“What kind of books do you like to read?” my graduate thesis mentor, Dr. Berta Gonzalez asked, trying to get to know me better after I mentioned that I loved to read during our first meeting. Of course, I wanted to impress her so I had to bring out the big names, “I like anything by Leo Tolstoy, T.S. Eliot is an amazing poet and I mean who doesn’t love Pride and Prejudice by Jane Austen.” I did not mention that my shelves were also lined with Danielle Steel and Nora Roberts. Then she asked if I enjoyed Octavio Paz, Gabriel Garcia Marquez or Angeles Mastretta. She was shocked that not only had I not read any of their work, but I had not even heard of them.
Despite growing up in the predominantly Hispanic town of Parlier (just about 20 minutes south of FPU) I was not exposed to a diverse curriculum in my classrooms. As dismayed as Dr. Gonzalez was, up until that meeting I did not realize how many authors I was missing out on. A whole new world was opened up to me when I was able to identify and connect directly with their characters, their poems, their stories. It was not possible for me to imagine myself in certain roles because I did not see people like myself in those roles.
The ALAS Title V program provides our students the ability to make those same connections. With ALAS Culturally Embedded Curriculum (CEC) grants, faculty can revise existing classes or create new ones infused with diverse perspectives and experiences. The original goal was to revise or create 12 CEC courses over the five-year grant period. That goal was almost immediately shattered during the first year when 11 courses were submitted and approved. Our faculty embraced the call for curriculum revision and during the last four years 30 courses have undergone the CEC process (23 revised, seven new). The program has made a tremendous impact on students—last year alone 526 traditional undergraduate students enrolled in a CEC-infused course.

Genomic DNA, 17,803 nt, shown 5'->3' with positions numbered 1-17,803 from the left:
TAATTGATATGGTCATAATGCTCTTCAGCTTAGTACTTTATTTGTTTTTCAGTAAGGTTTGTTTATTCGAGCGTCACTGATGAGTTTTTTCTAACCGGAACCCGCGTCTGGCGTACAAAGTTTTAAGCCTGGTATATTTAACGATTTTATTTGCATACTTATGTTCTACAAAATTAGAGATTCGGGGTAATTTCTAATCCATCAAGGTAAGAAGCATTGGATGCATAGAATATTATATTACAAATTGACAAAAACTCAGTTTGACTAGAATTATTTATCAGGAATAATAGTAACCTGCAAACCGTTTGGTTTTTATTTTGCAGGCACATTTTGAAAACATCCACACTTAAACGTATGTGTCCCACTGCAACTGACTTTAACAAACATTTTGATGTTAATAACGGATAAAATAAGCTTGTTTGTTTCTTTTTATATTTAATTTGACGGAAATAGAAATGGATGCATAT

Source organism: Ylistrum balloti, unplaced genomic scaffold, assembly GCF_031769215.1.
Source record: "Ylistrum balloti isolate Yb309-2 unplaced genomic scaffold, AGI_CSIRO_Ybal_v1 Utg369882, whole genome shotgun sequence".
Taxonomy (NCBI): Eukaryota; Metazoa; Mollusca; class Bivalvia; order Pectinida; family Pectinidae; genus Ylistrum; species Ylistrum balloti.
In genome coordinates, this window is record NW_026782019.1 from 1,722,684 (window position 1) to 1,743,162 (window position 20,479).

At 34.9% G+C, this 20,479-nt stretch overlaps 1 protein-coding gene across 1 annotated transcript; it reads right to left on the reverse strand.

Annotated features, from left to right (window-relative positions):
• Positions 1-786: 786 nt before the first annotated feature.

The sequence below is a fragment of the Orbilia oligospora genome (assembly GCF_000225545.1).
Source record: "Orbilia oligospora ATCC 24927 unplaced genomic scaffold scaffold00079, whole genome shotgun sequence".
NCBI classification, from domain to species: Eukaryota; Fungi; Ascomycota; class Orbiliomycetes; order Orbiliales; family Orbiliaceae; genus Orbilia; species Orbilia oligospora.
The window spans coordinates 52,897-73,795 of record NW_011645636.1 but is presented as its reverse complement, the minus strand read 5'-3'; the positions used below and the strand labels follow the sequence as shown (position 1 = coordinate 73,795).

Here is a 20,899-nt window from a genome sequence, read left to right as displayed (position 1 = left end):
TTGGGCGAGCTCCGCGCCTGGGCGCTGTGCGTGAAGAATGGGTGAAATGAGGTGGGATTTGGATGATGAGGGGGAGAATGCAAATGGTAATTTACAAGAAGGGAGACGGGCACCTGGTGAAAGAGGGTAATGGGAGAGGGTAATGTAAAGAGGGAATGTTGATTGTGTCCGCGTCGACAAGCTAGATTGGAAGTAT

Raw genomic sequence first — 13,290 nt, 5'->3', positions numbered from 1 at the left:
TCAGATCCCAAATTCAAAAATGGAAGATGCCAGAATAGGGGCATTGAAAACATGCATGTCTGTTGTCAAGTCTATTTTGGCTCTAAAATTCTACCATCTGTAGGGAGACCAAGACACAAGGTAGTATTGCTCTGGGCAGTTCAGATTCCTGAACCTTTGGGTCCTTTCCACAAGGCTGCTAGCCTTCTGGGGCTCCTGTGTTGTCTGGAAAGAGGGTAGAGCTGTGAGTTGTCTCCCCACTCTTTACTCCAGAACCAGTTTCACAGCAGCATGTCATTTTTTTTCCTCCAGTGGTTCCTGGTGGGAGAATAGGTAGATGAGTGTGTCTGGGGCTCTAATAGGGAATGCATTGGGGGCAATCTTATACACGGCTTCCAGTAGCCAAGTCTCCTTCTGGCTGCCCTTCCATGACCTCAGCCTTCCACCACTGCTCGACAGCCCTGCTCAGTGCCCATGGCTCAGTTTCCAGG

When students can identify directly with the content being taught to them it impacts them beyond the walls of the classroom. Through CEC, students are exposed to an array of amazing experiences, like being required to eat at an ethnic restaurant, interview an international student, watch a foreign film, visit Arte Americas, play loteria, write about their own cultural context—and they get course credit. They discover diverse historical content, reading material and role models. Now, they can see themselves as an artist like Leonora Carrington, a writer like Sandra Cisneros, a filmmaker like Luis Buñuel; now we see ourselves. We go home and we talk to our friends and families about what and who we learned about with a little more volume to our voices, a little more excitement in our hearts. It might influence the topic of a research project. It may persuade someone to make a career change or consider attending graduate school.
The connections we make through CEC also go beyond the curriculum. Hearing the stories of our students and sharing ours with them matter. Dr. Gonzalez changed my life by asking one simple question. Ask questions to get to know our students better. In an institution where “possible happens here,” how are you making possible happen for every student that walks into your classroom, comes into your office, sits across your desk or goes to your event? What kind of connection and impact are you making?